A scene from this film featuring Martin Sheen was used as a pre-show backdrop during his 2022 tour.
Footage featuring helicopter scenes from the film with an Iggy & The Stooges song also featured in pre-show videos. See also:
Iggy & The Stooges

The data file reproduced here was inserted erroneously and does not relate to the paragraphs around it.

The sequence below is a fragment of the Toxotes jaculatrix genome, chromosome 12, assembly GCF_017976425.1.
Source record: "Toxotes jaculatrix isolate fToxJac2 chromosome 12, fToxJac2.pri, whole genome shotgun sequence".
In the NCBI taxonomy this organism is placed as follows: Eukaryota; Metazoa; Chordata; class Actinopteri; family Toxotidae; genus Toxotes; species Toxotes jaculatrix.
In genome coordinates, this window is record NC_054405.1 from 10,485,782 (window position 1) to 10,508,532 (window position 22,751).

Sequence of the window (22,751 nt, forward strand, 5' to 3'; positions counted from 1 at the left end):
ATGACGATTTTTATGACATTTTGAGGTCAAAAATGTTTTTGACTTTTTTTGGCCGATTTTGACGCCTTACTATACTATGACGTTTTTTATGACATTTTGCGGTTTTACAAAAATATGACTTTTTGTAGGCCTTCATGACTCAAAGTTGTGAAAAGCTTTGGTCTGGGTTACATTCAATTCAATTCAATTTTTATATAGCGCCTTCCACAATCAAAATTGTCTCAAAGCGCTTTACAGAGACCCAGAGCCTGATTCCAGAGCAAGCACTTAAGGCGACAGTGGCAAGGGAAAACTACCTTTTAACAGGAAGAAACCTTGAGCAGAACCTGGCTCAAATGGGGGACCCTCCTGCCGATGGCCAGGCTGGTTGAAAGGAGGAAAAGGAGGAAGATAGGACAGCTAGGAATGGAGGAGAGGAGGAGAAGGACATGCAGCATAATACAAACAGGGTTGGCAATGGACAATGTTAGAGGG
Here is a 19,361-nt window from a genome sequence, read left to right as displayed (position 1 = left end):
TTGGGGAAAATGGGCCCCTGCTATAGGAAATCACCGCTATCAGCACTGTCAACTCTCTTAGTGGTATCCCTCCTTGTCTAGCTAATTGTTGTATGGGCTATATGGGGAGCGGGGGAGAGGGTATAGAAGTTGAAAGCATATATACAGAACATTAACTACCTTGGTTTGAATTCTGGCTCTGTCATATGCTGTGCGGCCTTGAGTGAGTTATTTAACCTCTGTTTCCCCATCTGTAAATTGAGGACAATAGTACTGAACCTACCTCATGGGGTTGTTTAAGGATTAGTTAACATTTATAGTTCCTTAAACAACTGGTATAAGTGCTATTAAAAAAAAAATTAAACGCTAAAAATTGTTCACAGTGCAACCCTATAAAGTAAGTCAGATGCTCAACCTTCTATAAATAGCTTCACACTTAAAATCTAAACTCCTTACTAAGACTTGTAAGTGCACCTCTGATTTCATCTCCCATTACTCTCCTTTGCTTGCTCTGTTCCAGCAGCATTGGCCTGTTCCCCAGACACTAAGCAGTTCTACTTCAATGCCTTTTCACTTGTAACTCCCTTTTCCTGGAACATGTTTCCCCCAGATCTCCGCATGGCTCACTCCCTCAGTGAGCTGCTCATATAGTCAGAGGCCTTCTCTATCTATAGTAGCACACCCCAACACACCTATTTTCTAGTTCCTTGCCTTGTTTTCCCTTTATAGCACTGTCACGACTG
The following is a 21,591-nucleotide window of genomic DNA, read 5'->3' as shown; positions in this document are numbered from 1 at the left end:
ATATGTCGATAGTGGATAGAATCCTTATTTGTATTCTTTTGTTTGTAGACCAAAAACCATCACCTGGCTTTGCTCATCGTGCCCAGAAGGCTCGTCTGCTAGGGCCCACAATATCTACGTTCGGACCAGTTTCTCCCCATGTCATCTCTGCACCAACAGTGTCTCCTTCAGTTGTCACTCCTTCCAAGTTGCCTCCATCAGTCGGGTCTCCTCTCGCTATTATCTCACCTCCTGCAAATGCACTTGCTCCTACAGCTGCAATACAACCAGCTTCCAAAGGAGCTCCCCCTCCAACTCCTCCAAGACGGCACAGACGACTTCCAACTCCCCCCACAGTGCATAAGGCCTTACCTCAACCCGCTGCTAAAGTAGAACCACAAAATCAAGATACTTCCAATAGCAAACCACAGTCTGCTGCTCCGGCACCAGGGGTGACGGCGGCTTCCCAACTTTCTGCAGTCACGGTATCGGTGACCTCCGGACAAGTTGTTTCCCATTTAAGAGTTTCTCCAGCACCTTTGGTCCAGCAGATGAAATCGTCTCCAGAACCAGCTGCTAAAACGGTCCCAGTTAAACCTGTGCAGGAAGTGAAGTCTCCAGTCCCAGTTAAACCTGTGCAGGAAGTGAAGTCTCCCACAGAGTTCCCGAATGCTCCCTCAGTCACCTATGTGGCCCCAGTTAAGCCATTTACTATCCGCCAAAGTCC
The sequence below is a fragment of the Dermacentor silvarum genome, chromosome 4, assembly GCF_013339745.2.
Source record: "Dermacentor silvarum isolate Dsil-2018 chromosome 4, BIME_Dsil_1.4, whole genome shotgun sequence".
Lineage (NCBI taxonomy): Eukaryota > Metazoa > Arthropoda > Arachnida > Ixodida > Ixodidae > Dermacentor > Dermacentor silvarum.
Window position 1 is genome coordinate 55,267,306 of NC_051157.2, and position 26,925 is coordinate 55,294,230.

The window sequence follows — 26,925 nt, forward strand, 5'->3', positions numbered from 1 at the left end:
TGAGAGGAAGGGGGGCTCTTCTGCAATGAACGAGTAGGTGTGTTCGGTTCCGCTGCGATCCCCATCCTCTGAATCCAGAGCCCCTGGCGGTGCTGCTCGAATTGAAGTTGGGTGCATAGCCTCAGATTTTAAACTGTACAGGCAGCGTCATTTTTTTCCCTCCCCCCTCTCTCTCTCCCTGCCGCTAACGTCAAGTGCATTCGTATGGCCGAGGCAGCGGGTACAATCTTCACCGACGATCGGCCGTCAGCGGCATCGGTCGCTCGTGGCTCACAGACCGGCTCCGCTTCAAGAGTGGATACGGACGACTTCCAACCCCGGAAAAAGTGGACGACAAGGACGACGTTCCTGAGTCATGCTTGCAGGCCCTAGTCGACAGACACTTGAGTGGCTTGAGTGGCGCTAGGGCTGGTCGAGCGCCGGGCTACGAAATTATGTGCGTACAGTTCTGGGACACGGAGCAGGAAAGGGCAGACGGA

Apocalypse Now is a 1979 American epic war film produced and directed by Francis Ford Coppola. The screenplay, co-written by Coppola, John Milius and Michael Herr, is loosely based on the 1899 novella Heart of Darkness by Joseph Conrad, with the setting changed from late 19th-century Congo to the Vietnam War. The film follows a river journey from South Vietnam into Cambodia undertaken by Captain Willard (Martin Sheen), who is on a secret mission to assassinate Colonel Kurtz (Marlon Brando), a renegade Special Forces officer who is accused of murder and presumed insane. The ensemble cast also features Robert Duvall, Frederic Forrest, Albert Hall, Sam Bottoms, Laurence Fishburne and Dennis Hopper. Milius became interested in adapting Heart of Darkness for a Vietnam War setting in the late 1960s, and initially began developing the film with Coppola as producer and George Lucas as director. After Lucas became unavailable, Coppola took over directorial control, and was influenced by Werner Herzog's Aguirre, the Wrath of God (1972) in his approach to the material. Initially set to be a five-month shoot in the Philippines starting in March 1976, a series of problems lengthened it to over a year. These problems included expensive sets being destroyed by severe weather, Brando showing up on set overweight and completely unprepared, and Sheen having a breakdown and suffering a near-fatal heart attack on location. After photography was finally finished in May 1977, the release was postponed several times while Coppola edited over a million feet of film. Much of these difficulties are chronicled in the documentary Hearts of Darkness: A Filmmaker's Apocalypse (1991). Apocalypse Now was honored with the Palme d'Or at the Cannes Film Festival, where it premiered unfinished. When it was finally released on August 15, 1979, by United Artists, it performed well at the box office, grossing $40 million domestically and eventually over $100 million worldwide. Initial reviews were mixed; while Vittorio Storaro's cinematography was widely acclaimed, several critics found Coppola's handling of the story's major themes anticlimactic and intellectually disappointing. The film was nominated for eight Academy Awards, including Best Picture, Best Director (Coppola), and Best Supporting Actor (Duvall); it went on to win Best Cinematography and Best Sound. Apocalypse Now is today considered one of the greatest films ever made; for instance, it ranked 14th and 19th in Sight & Sound's greatest films poll in 2012 and 2022 respectively. In 2000, the film was selected for preservation in the National Film Registry by the U.S. Library of Congress as "culturally, historically or aesthetically significant".